|The background: 11th century AD|
Many different factors contribute to one of the strangest threads in western medieval history. The story of the crusades is an exceptional blend of idealism and barbarity, even by the standards of other holy wars.
In the 11th century Europe is growing in confidence and wealth. The destructive raids of Vikings have ended, as the raiders themselves settle - in Normandy, Sicily and the British Isles. But by the same token the secular rulers of the time are confident, boisterous, unruly. Papal Rome is engaged in a long-term attempt to submit them to ecclesiastical authority. Involving them in a war for Christianity, under papal control, seems to offer a neat solution.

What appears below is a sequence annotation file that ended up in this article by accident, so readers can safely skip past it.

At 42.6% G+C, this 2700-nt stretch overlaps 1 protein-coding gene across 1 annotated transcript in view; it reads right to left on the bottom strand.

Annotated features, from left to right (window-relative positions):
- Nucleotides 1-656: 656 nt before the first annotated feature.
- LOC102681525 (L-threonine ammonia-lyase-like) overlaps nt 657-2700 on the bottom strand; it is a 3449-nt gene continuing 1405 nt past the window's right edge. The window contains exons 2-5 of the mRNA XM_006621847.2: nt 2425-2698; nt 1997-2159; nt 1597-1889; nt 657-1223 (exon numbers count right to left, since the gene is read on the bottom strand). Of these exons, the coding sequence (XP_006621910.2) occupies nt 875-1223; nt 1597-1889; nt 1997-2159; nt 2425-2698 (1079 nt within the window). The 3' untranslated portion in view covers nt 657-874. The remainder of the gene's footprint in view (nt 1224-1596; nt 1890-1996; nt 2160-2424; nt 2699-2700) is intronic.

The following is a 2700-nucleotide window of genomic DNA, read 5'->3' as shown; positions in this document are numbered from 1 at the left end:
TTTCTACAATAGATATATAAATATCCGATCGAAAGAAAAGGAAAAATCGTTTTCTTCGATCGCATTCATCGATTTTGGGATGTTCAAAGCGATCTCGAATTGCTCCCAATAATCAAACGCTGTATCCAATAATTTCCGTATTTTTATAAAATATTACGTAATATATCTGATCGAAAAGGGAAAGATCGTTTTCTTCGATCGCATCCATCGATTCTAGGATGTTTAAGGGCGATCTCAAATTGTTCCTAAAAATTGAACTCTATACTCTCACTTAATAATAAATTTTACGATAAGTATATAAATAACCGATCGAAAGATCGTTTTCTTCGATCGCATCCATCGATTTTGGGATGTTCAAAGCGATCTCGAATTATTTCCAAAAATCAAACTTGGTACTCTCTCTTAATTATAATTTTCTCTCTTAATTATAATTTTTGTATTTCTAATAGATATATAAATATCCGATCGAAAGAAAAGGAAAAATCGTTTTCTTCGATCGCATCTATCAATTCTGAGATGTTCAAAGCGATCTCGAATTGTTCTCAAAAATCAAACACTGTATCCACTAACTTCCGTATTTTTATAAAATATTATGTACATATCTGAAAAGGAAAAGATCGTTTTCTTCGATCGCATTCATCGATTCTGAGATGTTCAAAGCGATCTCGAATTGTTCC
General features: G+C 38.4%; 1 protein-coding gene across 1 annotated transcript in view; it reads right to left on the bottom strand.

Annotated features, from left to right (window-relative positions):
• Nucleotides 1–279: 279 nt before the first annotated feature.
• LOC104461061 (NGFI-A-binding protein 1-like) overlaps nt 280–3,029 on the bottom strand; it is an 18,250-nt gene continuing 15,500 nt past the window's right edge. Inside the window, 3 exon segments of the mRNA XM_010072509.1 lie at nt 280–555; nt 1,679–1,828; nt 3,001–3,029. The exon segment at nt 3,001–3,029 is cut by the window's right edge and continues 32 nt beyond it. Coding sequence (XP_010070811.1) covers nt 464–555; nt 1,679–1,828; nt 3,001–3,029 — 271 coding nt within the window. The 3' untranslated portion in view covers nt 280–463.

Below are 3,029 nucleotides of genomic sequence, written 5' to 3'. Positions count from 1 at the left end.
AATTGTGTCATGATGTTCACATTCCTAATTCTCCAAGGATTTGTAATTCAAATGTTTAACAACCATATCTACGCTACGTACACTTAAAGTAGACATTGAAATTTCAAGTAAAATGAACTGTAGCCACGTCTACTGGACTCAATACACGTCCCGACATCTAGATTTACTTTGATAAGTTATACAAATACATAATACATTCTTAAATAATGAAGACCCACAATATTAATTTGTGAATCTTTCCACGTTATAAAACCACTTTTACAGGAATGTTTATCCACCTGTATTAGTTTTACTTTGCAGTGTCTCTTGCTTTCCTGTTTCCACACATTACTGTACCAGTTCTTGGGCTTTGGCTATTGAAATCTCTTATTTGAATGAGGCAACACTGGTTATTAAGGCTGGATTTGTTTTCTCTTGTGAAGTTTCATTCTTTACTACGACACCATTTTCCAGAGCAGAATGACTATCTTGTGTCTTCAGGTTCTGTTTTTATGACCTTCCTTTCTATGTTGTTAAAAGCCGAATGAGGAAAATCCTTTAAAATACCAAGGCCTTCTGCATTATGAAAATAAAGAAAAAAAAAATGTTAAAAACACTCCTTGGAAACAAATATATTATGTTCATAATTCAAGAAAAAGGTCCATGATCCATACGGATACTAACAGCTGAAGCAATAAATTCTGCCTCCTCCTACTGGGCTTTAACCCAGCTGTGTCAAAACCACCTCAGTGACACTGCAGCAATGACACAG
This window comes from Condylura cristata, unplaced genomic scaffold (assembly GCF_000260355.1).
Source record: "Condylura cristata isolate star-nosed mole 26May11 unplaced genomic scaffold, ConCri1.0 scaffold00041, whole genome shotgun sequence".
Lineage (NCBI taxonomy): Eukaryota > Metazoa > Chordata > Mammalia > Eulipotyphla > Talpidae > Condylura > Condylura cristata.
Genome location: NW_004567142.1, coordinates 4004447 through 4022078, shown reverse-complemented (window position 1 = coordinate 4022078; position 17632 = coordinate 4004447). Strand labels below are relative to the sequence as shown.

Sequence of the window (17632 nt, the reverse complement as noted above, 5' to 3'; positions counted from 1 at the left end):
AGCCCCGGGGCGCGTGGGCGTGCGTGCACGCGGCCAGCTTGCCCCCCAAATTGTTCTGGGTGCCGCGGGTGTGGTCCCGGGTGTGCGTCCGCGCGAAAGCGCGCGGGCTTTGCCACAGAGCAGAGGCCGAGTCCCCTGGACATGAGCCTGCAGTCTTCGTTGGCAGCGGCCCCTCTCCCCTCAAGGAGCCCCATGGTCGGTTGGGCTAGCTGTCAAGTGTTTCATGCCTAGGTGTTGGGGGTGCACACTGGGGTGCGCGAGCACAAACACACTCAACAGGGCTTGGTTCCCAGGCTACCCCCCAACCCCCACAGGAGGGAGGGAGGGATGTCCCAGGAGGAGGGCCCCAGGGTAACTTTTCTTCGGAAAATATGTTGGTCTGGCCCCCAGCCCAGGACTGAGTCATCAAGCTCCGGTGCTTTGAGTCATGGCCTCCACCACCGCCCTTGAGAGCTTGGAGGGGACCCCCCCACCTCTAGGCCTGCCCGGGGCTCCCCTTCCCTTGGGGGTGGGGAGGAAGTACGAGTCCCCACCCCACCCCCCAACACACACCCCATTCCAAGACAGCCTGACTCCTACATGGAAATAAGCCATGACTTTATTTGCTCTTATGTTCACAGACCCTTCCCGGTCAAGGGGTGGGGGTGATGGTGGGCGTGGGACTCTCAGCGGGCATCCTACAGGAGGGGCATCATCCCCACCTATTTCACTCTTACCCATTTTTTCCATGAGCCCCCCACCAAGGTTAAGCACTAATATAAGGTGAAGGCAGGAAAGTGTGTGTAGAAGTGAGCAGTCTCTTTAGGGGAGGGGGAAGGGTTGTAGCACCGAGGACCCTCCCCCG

The idea of a crusade is already much in the air because of developments in Spain. The Spanish Christians have recently made rapid progress in their long attempt to reconquer their peninsula from the Muslims, and have then suffered equally rapid reverses - in a series of conflicts which have made El Cid something of a paragon as a Christian warrior.
The century also brings a provocation suggesting the need for a crusade to the Middle East. For centuries pilgrims from Europe have plodded slowly but safely through Byzantine Anatolia on their way to Jerusalem. But in 1071 the Turks defeat a Byzantine army at Manzikert and begin to occupy the entire region east of Constantinople. The pilgrim routes are no longer safe.